Study: Too much of TV watching leads to criminality

Too much of TV is bad

Too much of TV is bad

A new research has drawn a link between anti-social and criminal behaviour by children and adolescents with the amount of television that they watch.

The research says chil­dren and ado­les­cents who watch a lot of tel­e­vi­sion are more likely to ex­hib­it an­ti­so­cial and crim­i­nal be­hav­ior when they be­come adults.

In the study by Uni­vers­ity of Otago, New Zea­land, sci­en­tists tracked about 1,000 chil­dren born in the New Zea­land ­city of Dun­e­din in 1972-73. Eve­ry two years be­tween the ages of 5 and 15, they were asked how much tel­e­vi­sion they watched. Those who watched more tel­e­vi­sion were found to be more likely to have a crim­i­nal con­vic­tion and were al­so more likely to have an­ti­so­cial per­son­al­ity traits in adult­hood.

“While we’re not say­ing that tel­e­vi­sion causes all an­ti­so­cial be­hav­ior, our find­ings do sug­gest that re­duc­ing TV view­ing could go some way to­wards re­duc­ing rates of an­ti­so­cial be­hav­ior in so­ci­ety,” said study co-author Bob Han­cox.

Too much of TV is bad
Too much of TV is bad

The find­ings are pub­lished on­line in the jour­nal Pe­di­at­rics.

Han­cox and col­leagues found that the risk of hav­ing a crim­i­nal con­vic­tion by early adult­hood in­creased by about 30 per­cent with eve­ry hour that chil­dren spent watch­ing TV on an av­er­age week­night.

Related News

The study al­so found that watch­ing more tel­e­vi­sion in child­hood was as­so­ci­at­ed, in adult­hood, with ag­gres­sive per­son­al­ity traits, an in­creased ten­den­cy to ex­pe­ri­ence neg­a­tive emo­tions, and an in­creased risk of an­ti­so­cial per­son­al­ity dis­or­der, which is char­ac­ter­ized by per­sist­ent pat­terns of ag­gres­sive and an­ti­so­cial be­hav­ior.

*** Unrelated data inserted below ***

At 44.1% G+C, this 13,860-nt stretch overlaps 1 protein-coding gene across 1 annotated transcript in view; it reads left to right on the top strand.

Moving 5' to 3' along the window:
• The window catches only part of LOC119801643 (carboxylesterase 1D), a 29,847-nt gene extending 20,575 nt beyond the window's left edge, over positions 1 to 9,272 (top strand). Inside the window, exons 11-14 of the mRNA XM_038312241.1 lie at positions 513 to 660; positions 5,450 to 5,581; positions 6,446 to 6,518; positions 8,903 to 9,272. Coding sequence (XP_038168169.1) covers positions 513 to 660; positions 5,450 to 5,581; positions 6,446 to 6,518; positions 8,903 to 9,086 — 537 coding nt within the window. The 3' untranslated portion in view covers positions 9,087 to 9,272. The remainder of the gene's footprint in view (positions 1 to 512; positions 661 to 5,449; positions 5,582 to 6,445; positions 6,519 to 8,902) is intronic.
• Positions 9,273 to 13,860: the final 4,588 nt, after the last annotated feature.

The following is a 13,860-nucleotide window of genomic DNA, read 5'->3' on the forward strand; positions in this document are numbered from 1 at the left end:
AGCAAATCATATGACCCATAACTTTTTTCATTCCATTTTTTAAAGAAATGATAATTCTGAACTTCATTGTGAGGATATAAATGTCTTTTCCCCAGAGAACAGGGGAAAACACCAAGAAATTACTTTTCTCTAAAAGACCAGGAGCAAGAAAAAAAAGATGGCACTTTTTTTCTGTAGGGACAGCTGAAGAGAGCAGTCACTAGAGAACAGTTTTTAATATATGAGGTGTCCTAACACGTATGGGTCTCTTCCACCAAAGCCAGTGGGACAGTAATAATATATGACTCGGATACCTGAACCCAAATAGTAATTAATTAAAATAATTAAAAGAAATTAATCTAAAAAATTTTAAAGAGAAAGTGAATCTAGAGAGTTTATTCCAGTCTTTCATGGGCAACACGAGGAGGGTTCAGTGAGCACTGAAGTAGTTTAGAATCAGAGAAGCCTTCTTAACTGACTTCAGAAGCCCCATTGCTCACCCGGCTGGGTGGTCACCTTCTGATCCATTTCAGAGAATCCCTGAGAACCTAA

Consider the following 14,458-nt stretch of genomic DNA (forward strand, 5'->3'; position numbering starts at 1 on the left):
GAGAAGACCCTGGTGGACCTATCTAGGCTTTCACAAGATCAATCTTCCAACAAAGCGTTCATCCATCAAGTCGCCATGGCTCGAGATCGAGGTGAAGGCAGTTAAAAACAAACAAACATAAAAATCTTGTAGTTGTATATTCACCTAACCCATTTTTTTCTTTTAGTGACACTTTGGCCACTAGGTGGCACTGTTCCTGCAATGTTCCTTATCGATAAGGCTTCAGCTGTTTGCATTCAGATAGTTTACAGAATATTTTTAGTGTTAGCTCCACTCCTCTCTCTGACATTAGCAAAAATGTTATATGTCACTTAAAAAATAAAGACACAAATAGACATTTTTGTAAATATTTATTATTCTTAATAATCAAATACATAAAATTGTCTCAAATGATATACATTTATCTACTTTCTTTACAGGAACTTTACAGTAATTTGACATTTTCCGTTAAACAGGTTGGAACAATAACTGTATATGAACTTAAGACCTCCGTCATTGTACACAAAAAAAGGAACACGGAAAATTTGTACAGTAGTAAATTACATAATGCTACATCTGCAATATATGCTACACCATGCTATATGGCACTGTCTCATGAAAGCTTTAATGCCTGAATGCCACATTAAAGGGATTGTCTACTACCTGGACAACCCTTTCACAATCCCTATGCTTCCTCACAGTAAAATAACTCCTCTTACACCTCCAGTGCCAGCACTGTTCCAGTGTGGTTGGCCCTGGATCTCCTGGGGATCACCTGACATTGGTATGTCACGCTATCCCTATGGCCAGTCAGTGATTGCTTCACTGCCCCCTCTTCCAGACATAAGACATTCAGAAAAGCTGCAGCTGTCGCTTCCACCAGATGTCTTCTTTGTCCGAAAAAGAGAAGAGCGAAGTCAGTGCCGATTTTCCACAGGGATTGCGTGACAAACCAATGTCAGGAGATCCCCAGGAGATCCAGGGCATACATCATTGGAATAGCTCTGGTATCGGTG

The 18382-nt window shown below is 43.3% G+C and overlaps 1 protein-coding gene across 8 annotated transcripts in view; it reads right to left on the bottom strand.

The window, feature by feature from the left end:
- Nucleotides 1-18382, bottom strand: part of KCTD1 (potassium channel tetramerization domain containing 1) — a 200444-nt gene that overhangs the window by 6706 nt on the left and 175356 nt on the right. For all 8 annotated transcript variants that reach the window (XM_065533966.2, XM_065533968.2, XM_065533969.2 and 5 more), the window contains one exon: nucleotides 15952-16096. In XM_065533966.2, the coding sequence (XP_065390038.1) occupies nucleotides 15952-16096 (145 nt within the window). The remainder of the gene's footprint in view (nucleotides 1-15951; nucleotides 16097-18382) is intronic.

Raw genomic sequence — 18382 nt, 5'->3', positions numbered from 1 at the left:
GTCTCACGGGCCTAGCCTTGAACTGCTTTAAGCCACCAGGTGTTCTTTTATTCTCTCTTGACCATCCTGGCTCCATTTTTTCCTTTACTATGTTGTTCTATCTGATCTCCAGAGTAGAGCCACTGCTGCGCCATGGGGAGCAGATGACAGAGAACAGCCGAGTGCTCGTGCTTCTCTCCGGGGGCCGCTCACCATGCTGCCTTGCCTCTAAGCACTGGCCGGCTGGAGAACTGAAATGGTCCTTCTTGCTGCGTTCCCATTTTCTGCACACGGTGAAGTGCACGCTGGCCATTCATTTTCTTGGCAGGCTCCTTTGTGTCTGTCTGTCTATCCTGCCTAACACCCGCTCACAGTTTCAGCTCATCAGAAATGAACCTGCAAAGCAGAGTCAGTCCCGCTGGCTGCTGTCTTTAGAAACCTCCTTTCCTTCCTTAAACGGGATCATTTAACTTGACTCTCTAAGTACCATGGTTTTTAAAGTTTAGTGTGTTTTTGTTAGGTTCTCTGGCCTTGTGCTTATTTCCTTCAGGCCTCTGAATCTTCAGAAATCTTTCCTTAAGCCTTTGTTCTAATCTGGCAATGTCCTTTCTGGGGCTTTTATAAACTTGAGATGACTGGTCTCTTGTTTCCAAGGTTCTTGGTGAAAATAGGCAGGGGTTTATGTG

The re­search­ers said the rela­t­ion­ship be­tween TV view­ing and an­ti­so­cial be­hav­ior was not ex­plained by socio-economic sta­tus, ag­gres­sive or an­ti­so­cial be­hav­ior in early child­hood, or par­ent­ing fac­tors.

It’s not that chil­dren who were al­ready an­ti­so­cial watched more tel­e­vi­sion, said study co-author Lind­say Rob­ert­son. “Rather, chil­dren who watched a lot of tel­e­vi­sion were likely to go on to man­i­fest an­ti­so­cial be­hav­ior and per­son­al­ity traits.”

Oth­er stud­ies have sug­gested a link be­tween tel­e­vi­sion view­ing and an­ti­so­cial be­hav­ior, though very few have dem­on­strated a cause-and-ef­fect se­quence. The re­search­ers said this is the first “real-life” study that has asked about TV view­ing through­out child­hood, and has looked at a range of an­ti­so­cial out­comes in adult­hood.

As an ob­serva­t­ional stu­dy, it can­not prove that watch­ing too much tel­e­vi­sion caused the an­ti­so­cial out­comes, they added, but the find­ings are con­sist­ent with most of the re­search and pro­vides fur­ther ev­i­dence that ex­ces­sive tel­e­vi­sion can have long-term conse­quences for be­hav­ior. The Amer­i­can Acad­e­my of Pe­di­at­rics rec­om­mends that chil­dren should watch no more than 1 to 2 hours of qual­ity tel­e­vi­sion pro­gram­ming each day.

.Courtesy of the University of Otago
and World Science staff

close newsletter pop up



Wuzup Nigeria

NEWSLETTER

Get the latest News in your email

close newsletter pop up




Thank you for subscribing to our newsletter!


Wuzup Nigeria